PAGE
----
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Black Canyon of the Gunnison, Colorado

    The last light of the setting sun brings a pinkish glow to the western San Juans, The San Juan's are the largest range in the Rockies with more land above 10,000 feet than any other mountains in the country. A dozen peaks rise over 14,000 feet above sea level. Many of the peaks have snowfields throughout the year. View is to  south from the shoulder of the Gunnison Uplift.
    Thirty million years ago the San Juans erupted, covering this region with thousands of feet of volcanic ash and rock. Trapped by the mass of the San Juans to the south and the fiery volcanoes which became the West Elk Mountains to the north, the Gunnison River began to cut through the soft volcanic layers as it flowed west.  Regional uplift 28-10 milllion years ago gave the River a steep gradient.  Then about two million years ago, the Gunnison, now deeply commited to a course between the mountain ranges, was forced to start cutting through the top of a 65 mile long metamorphic blister which had intruded under the softer sediments 60 million years previous.  Occasionaly swollen with glacial runoff, huge boulders and gravel contributed abrasive power to help the river wear a deep groove in the metamorphic hump known as the Gunnison Uplift, gradually creating the spontaneously arisen shrine which is the Black Canyon of the Gunnison.

Narrower and deeper than any canyon in the country for the twelve miles that it passes through the park 1750 to 2200 feet deep, 1150 feet across the canyon, from rim to rim at the Narrows. The walls are Precambrian gneiss, similar to the Vishnu Schist found in the deepest part of the Grand Canyon, and closely related to the rock that underlies much of the North Amercian Contintent.

A short distance back from the rim, immediately above the dark gneiss, layers of mesozoic shales and sandstones lie upon a 220 million year unconformity, one of the largest blanks in the geologic sequence exposed in the US. When this area rose above the sea as part of the ancient highland of Uncompahgria, all the Paleozoic sediments were washed away. Rocks laid down in the period from 435 to 205 million years ago are not anywhere to be found at the Canyon. Jurassic (205-138 mya) and Cretaceous (138-65 mya) sediments are capped by younger West Elk volcanics on the highest hills, such as the one visible on the extreme right in this photo. Four separate mountain ranges rose and were washed to the bottom of several seas in this area before the metamorphic whale surfaced. Eventually the top of the crystalline dome, the Precambrian swell, was scoured flat by the great destroyer and its organic agencies, wind and water, before the Entrada Sandstone and subsequent layers were deposited.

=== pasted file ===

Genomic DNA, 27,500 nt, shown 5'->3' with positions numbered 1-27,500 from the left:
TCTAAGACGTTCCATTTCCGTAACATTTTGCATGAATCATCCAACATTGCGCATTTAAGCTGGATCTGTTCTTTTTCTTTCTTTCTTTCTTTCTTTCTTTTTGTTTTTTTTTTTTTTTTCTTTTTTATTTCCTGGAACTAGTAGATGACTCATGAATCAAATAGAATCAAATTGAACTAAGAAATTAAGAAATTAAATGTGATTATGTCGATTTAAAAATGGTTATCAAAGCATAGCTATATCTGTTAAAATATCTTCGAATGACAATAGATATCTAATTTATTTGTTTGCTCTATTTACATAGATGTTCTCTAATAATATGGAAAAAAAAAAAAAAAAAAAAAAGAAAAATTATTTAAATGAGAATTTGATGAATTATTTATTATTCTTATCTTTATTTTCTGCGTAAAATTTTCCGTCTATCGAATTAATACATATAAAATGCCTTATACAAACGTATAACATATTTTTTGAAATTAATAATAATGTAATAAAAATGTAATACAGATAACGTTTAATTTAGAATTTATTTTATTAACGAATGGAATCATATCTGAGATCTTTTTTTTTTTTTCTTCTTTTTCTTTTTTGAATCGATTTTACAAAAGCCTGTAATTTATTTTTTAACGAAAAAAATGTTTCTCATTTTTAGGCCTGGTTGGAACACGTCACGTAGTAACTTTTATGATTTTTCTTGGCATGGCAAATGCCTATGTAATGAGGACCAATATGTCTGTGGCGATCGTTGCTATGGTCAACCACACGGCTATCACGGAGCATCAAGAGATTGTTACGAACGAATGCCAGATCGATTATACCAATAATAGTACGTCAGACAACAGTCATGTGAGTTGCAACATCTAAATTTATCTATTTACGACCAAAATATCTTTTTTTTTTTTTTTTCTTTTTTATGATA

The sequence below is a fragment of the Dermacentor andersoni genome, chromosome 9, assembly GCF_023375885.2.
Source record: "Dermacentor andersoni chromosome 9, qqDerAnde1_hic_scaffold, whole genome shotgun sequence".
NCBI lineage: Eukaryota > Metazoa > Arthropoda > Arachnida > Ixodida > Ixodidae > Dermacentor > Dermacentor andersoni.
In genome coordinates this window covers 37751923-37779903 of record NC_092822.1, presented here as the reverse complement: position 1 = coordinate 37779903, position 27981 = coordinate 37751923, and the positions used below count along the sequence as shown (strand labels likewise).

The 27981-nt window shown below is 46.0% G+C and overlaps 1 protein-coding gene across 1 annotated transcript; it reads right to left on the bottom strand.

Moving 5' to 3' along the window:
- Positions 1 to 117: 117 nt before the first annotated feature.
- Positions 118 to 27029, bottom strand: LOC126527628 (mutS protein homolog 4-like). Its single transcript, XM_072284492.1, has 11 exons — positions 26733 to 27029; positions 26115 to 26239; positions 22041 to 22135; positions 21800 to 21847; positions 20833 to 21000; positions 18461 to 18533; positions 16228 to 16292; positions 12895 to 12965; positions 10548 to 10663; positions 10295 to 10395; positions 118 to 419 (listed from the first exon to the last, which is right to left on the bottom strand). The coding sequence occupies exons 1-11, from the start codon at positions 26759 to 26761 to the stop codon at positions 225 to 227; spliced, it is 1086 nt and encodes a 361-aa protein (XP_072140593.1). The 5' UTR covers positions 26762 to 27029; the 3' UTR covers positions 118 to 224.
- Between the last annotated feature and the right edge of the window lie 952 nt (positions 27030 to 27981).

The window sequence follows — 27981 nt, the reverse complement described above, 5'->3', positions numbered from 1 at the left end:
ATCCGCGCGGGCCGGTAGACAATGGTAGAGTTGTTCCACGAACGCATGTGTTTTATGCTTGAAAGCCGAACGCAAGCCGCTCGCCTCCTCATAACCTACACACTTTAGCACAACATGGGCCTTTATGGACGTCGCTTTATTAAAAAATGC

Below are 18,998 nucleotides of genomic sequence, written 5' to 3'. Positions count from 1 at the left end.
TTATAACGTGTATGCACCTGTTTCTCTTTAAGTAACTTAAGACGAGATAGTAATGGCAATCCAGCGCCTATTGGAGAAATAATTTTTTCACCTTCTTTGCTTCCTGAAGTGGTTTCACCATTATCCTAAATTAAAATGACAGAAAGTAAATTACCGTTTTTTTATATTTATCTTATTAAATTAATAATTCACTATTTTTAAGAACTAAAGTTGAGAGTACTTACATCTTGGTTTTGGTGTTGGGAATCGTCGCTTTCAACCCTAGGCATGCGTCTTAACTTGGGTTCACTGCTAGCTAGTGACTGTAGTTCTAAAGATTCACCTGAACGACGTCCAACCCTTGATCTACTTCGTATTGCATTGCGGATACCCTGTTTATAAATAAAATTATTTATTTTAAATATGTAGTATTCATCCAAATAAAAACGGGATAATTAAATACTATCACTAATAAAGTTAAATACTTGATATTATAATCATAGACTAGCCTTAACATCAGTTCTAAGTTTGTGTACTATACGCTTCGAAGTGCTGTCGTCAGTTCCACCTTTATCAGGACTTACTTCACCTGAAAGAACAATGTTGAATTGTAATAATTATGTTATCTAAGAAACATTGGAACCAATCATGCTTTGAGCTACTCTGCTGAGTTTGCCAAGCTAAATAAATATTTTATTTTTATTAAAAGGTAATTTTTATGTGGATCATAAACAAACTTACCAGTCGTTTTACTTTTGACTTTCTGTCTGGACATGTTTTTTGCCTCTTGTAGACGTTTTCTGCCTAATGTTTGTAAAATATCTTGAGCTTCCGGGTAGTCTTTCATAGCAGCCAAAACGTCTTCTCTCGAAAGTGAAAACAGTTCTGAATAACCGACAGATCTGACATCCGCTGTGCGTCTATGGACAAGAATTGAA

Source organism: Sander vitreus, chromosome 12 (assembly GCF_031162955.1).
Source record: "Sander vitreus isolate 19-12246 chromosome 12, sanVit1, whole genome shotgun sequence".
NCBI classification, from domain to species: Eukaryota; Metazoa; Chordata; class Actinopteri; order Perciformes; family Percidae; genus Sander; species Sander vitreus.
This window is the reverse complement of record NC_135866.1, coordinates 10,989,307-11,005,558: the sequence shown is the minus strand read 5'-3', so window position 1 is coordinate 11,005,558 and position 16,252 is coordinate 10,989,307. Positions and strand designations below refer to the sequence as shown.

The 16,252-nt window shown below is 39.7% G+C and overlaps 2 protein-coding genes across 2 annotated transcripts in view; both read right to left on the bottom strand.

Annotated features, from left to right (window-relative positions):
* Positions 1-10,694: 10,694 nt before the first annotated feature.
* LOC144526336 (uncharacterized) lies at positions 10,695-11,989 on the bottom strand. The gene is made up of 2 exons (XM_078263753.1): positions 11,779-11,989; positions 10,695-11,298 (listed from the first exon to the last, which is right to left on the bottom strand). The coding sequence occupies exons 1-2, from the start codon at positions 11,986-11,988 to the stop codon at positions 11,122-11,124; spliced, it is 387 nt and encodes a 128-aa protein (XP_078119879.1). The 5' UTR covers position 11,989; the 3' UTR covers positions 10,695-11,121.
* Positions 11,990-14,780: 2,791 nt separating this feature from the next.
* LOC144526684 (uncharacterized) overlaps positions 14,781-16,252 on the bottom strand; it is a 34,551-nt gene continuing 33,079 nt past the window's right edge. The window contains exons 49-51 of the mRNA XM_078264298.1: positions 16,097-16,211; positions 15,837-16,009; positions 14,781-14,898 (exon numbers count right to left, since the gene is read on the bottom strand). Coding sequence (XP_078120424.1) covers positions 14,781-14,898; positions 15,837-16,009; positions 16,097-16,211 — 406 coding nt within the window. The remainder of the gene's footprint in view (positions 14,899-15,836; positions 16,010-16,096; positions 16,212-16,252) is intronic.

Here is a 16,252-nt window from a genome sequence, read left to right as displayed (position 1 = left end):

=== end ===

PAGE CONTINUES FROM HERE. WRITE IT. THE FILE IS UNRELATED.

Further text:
Fractures in the 2 billion year old Gneiss were invaded with hot igneous fluid which shot through the bedrock, hardening and cooling into large crystals visible as pink granite intrusions, and pegmatite dykes. This created a tough matrix, highly resistant to erosion, which weathers into the near vertical walls and fins of the canyon.
 
 
 
 
 
 
 
 
 
 


 
 

Celtic dogs

Early proterozoic gneiss is marbled with light-colored igneous dykes on the 2000+ foot face of Painted Wall, the highest cliff in Colorado, over twice the height of the Empire State Building from rim to river.  There were climbers who spent the night on the wall when this photo was taken but they are so small, I can't find them.  Pinyon-Juniper and Gambel Oak dominate the forest above. Archeological evidence indicates that prehistoric bands and more recently, Utes Indians, had hunted and camped on the rim, but did not occupy the canyon itself.  In 1905 work was begun on a diversion tunnel 5.8 miles long which would carry enough water to irrigate a sizable farming community. It was finished in 1909 and now irrigates the Uncompahgre Valley.
 
 











The Gunnison River has the highest rate of fall per mile of any major river in North America, dropping over 2000 feet in fifty miles. That is an average of 43 feet per mile, but within the park itself, it falls at 95 feet per mile. While we were there, Navy Seals were getting some practice looking under house-sized boulders for the body of an angler from New York City who didn't realize how strong the current was. On the eastern end of the Canyon, the water is impounded behind three dams. Although this is great for trout fishing, the River's ecology is slowly changing due to lower water temperatures and reduced flow. Still, the twelve miles through the canyon are designated a wild and scenic river and you don't really know the place as well until you get down to the water and look back up. Flowing a brief 53 miles before merging with the Colorado, the Gunnison has created a very special place to appreciate the wonder of simply being here at all.


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